iOS is Apple’s operating system native to all of Apple’s mobile devices (iPhone, iPad and iPod Touch).
An object-oriented programming language developed by Sun Microsystems. Programmes authored in Java do not rely on an operating system, as long as Java Virtual Machine (JVM) is installed on the device on which they are running.
MMS (Multimedia Messaging Service) is a standard for telephony messaging systems that enable the sending of messages that include multimedia objects (images, audio, video, rich text). It may or may not include normal text.
SMS and/or MMS message sent to a handset.
The Mobile Web is a channel for delivery of web content, which adapts the content to a mobile context. The mobile context is characterised by different things such as mobile constraints (screen size, keyboard input) and special capabilities (location, connection type such as 3G or Wifi).
OS stands for Operating System and is the software that runs a mobile device. Apple’s iPhone runs on its native iOS, Android phones use a different OS, and Blackberry still another.
The smartphone is the new generation of mobile phones optimised for using mobile Internet and applications. It typically has touch-screen features and gives you the possibility to surf the Internet and download games/applications. Very much like a mini-computer!
SMS (Short Message Service) is a messaging system that allows sending messages between mobile devices that consist of short messages, normally with text only content.
An Internet derived expression for the one-way transmission of video and audio content. When streaming video, the video is not downloaded onto your device, but it is viewed directly online via your device (still using of your data allowance).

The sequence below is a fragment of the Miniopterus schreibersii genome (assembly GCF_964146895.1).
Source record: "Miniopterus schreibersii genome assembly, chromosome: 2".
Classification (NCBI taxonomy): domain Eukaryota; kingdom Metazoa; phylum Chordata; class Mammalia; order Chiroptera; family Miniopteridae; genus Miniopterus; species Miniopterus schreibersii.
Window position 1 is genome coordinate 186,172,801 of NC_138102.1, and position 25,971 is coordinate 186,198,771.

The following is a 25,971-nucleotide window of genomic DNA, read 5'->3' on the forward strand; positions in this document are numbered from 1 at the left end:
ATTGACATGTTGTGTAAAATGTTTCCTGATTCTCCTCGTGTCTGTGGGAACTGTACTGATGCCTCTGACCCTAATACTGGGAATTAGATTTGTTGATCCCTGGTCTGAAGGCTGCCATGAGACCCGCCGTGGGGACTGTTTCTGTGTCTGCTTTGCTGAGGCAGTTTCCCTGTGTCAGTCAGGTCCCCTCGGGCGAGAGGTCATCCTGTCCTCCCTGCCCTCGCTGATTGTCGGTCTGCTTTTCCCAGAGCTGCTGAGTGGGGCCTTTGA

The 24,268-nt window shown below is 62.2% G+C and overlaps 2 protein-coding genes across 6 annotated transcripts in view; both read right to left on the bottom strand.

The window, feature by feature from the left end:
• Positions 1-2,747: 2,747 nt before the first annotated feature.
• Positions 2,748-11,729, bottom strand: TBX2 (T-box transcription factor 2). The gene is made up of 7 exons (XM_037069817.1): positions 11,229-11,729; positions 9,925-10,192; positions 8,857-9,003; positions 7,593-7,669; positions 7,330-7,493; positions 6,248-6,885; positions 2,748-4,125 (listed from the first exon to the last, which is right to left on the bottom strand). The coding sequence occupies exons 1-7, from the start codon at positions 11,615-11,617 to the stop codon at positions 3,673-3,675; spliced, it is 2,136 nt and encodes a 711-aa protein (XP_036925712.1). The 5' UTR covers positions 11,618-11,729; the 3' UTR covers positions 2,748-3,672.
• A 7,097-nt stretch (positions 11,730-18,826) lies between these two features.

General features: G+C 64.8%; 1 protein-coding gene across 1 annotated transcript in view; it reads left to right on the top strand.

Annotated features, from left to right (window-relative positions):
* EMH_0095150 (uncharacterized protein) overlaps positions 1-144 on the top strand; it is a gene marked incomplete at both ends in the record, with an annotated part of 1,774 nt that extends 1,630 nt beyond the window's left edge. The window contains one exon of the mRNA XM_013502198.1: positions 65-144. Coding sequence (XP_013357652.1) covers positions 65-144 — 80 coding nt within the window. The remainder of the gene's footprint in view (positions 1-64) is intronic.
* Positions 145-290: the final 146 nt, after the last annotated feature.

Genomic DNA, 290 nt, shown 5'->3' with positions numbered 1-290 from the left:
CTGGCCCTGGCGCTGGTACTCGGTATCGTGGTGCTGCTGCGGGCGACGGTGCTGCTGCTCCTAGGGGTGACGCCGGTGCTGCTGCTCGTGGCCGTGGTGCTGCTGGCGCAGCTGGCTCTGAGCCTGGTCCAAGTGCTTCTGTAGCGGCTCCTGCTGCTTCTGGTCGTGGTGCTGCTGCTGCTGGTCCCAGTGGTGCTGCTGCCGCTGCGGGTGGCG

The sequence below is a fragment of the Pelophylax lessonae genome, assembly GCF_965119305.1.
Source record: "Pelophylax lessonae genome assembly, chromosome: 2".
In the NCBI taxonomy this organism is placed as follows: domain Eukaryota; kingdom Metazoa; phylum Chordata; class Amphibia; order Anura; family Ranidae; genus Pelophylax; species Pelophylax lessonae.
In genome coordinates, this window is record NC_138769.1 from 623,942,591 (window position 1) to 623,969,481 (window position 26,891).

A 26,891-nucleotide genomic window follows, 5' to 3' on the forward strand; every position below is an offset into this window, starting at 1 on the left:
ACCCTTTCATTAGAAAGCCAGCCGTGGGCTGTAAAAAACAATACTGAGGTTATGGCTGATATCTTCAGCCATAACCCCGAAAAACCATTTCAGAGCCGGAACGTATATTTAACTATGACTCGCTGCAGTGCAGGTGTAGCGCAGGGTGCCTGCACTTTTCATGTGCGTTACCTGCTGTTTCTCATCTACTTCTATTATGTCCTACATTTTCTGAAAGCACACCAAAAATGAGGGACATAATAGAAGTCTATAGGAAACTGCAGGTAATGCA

Product or services initiated by a mobile subscriber to receive content on an ongoing basis, typically with periodic bill due to payment. It is not a one-time usage service.
Symbian is a OS used on smartphones, particularly the older generation of smartphones from the beginning of this millennium. It is still used by some smartphones (e.g. Nokia) but is quickly loosing its market share.
A type of two-way communication with virtually no time delay, allowing participants to respond in real time.
A tablet is a fusion of laptops and smartphones, embodying the mobility of a smartphone and the workability of a PC. Tablets can be used to surf the Internet, and with an ocean of apps available they can be used for work, educational purposes, games, multimedia, etc.
WAP (Wireless Application Protocol) is a format of mobile web that relies on WML markup language and special protocols designed for ultra-efficient transmission of content to limited devices over limited connections.
WAP 2.0 is a popular format of choice for mobile web that relies on a new set of standards that are more in line with Internet standards. Using xHTML, mobile carriers, content providers and media companies can present content and functionality in more robust formats via faster wireless technologies.
WCDMA (Wideband Code Division Multiple Access) is a high-speed 3G mobile wireless technology with the capacity to offer higher data speeds than CDMA and therefore can transmit and receive information faster and more efficiently.
A widget is a third-party lightweight web application that can be embedded in a 3G mobile phone. In Android smartphones this is a particularly visible feature in that the user can place widgets on the home-screen (e.g. a clock, weather forecast, Facebook updates).
Wifi is the wireless connection you get through a local network (e.g. your Internet hub at home) rather than the mobile network (e.g. 3G connection), which requires a subscription and often has a usage limit.
Windows Mobile was a mobile operating system developed by Microsoft for smartphones and Pocket PCs. Launched in 2000, it was the predecessor of Windows Phone and was discontinued with the introduction of its successor in 2010.
Windows Phone is a mobile operating system developed by Microsoft, and is the successor to its Windows Mobile platform. Launched in second half of 2010, Microsoft had created a new and much neater user interface called Metro.